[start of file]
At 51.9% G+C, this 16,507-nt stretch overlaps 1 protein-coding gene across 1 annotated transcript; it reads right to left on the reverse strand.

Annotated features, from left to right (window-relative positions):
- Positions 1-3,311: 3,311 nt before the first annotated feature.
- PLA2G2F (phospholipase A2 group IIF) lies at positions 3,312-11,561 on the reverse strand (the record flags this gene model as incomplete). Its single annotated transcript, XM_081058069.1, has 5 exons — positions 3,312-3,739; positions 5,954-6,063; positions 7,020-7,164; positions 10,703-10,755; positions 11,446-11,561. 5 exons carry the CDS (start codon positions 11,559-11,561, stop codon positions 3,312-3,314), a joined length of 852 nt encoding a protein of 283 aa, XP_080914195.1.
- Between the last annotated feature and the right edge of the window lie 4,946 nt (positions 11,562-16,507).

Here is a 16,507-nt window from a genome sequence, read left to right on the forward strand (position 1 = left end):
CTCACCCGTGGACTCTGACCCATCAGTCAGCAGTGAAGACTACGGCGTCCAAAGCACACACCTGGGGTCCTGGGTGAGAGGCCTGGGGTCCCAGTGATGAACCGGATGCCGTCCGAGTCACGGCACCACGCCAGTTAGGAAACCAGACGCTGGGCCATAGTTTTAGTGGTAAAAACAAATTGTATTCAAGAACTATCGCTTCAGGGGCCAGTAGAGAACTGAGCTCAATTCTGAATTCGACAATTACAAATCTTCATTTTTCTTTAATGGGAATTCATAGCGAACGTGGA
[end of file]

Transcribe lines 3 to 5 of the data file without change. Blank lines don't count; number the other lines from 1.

- Positions 1-3,311: 3,311 nt before the first annotated feature.
- PLA2G2F (phospholipase A2 group IIF) lies at positions 3,312-11,561 on the reverse strand (the record flags this gene model as incomplete). Its single annotated transcript, XM_081058069.1, has 5 exons — positions 3,312-3,739; positions 5,954-6,063; positions 7,020-7,164; positions 10,703-10,755; positions 11,446-11,561. 5 exons carry the CDS (start codon positions 11,559-11,561, stop codon positions 3,312-3,314), a joined length of 852 nt encoding a protein of 283 aa, XP_080914195.1.
- Between the last annotated feature and the right edge of the window lie 4,946 nt (positions 11,562-16,507).